Corinthian Colleges — the company that operates for-profit college chains like Everest, WyoTech, and Heald — is already under investigation by various state and federal regulators, but the company has disclosed to its investors that it may also be the subject of a criminal probe by federal prosecutors.
In yesterday’s filing with the Securities and Exchange Commission, CCI runs down the long list of ongoing investigations into its questionable business practices. These include subpoenas and requests for information from more than a dozen states’ attorneys general, and both the SEC and the Consumer Financial Protection Bureau.
That list concludes with a new item indicating that CCI now faces the possibility of a criminal investigation.
“On August 8, 2014, the Company received a grand jury subpoena for documents from the United States Attorney’s Office in the Central District of California,” reads the filing.
The subpoena is requesting a wide range of information from the company, which recently made a deal with the U.S. Dept. of Education to close down or sell off most of its campuses in the coming months.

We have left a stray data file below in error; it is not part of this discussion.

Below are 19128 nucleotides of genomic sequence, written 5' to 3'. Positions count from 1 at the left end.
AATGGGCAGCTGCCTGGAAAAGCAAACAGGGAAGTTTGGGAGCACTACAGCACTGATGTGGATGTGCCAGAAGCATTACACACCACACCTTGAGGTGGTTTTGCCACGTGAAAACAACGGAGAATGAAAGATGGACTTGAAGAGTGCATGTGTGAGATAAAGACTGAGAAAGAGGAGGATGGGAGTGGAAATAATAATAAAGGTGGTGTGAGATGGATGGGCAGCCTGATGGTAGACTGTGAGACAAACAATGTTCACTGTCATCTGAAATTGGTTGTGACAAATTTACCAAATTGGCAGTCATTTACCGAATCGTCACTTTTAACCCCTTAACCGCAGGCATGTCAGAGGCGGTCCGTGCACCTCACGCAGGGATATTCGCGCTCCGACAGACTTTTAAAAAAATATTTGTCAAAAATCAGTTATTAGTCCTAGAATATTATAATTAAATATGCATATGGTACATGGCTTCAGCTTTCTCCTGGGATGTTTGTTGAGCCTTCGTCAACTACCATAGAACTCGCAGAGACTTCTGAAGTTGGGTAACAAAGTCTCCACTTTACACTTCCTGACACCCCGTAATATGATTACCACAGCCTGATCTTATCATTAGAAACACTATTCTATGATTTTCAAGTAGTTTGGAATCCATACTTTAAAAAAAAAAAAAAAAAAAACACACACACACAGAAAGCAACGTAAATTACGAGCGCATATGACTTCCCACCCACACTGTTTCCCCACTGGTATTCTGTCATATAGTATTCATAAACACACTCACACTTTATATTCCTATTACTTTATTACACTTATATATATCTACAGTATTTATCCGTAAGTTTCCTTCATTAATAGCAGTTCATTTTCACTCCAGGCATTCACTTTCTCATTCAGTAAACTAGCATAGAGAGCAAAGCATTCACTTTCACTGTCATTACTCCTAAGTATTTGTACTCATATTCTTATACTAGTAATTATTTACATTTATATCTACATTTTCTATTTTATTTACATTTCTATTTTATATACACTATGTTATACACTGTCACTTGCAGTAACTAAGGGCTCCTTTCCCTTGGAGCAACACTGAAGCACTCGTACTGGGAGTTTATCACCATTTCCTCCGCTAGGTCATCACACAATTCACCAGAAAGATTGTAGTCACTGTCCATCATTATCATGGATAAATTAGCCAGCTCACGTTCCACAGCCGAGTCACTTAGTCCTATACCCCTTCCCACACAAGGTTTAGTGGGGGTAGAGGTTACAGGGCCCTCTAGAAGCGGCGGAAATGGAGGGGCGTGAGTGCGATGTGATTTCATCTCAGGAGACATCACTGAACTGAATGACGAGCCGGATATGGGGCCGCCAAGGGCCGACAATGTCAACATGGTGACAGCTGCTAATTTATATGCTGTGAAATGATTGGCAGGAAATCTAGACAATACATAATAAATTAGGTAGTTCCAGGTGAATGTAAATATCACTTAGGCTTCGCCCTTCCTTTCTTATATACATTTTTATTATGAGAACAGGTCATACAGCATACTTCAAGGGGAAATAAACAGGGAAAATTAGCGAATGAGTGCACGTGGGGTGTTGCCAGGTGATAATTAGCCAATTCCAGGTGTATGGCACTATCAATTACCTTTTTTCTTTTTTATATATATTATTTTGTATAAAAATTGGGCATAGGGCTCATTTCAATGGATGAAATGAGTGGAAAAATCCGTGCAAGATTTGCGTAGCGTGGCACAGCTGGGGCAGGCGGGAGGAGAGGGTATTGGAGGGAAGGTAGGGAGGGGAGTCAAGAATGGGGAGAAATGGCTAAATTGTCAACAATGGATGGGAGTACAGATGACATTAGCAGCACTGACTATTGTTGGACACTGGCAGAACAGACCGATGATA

Among the information covered by the subpoena is data on job placement and graduation rates. The company has been accused by the California Attorney General’s office of misrepresenting the success of its students to both applicants and investors.
Former CCI staffers recently told Consumerist that the school deceived students about the job-placement help they would receive.
The subpoena also requests information about whether or not credits earned at CCI schools could be transferred to other colleges. A number of former students have complained they were not told their credits would not transfer — or would only partially transfer — if they left a CCI school for another college.
This is of particular concern as CCI shuts down some of its campuses. Those students may need to start over again if they can’t find a new school that will accept their existing credits.
Additionally, the prosecutor is seeking out information on CCI’s financial aid practices — including data on student loans and defaults — and its military connections. CCI and other for-profit schools have a history of marketing heavily to servicemembers.